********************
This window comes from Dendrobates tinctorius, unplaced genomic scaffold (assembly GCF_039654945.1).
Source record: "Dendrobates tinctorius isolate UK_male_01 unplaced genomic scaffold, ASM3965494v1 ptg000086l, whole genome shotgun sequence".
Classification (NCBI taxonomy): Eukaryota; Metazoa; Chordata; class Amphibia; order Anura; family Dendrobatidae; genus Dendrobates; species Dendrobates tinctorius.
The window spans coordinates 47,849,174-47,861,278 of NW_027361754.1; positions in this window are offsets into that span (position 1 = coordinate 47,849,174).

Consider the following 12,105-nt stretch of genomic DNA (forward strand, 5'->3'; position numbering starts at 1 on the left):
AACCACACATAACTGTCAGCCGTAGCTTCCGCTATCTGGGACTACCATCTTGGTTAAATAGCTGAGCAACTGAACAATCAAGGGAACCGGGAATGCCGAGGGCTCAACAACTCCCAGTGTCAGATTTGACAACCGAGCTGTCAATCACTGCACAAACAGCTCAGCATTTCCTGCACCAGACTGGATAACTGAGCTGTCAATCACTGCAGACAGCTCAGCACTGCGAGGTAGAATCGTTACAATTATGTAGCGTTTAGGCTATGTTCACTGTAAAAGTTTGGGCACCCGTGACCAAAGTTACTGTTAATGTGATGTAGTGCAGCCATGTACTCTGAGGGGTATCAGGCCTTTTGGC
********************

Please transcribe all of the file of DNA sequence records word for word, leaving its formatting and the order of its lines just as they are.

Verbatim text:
This window comes from Dendrobates tinctorius, unplaced genomic scaffold (assembly GCF_039654945.1).
Source record: "Dendrobates tinctorius isolate UK_male_01 unplaced genomic scaffold, ASM3965494v1 ptg000086l, whole genome shotgun sequence".
Classification (NCBI taxonomy): Eukaryota; Metazoa; Chordata; class Amphibia; order Anura; family Dendrobatidae; genus Dendrobates; species Dendrobates tinctorius.
The window spans coordinates 47,849,174-47,861,278 of NW_027361754.1; positions in this window are offsets into that span (position 1 = coordinate 47,849,174).

Consider the following 12,105-nt stretch of genomic DNA (forward strand, 5'->3'; position numbering starts at 1 on the left):
AACCACACATAACTGTCAGCCGTAGCTTCCGCTATCTGGGACTACCATCTTGGTTAAATAGCTGAGCAACTGAACAATCAAGGGAACCGGGAATGCCGAGGGCTCAACAACTCCCAGTGTCAGATTTGACAACCGAGCTGTCAATCACTGCACAAACAGCTCAGCATTTCCTGCACCAGACTGGATAACTGAGCTGTCAATCACTGCAGACAGCTCAGCACTGCGAGGTAGAATCGTTACAATTATGTAGCGTTTAGGCTATGTTCACTGTAAAAGTTTGGGCACCCGTGACCAAAGTTACTGTTAATGTGATGTAGTGCAGCCATGTACTCTGAGGGGTATCAGGCCTTTTGGC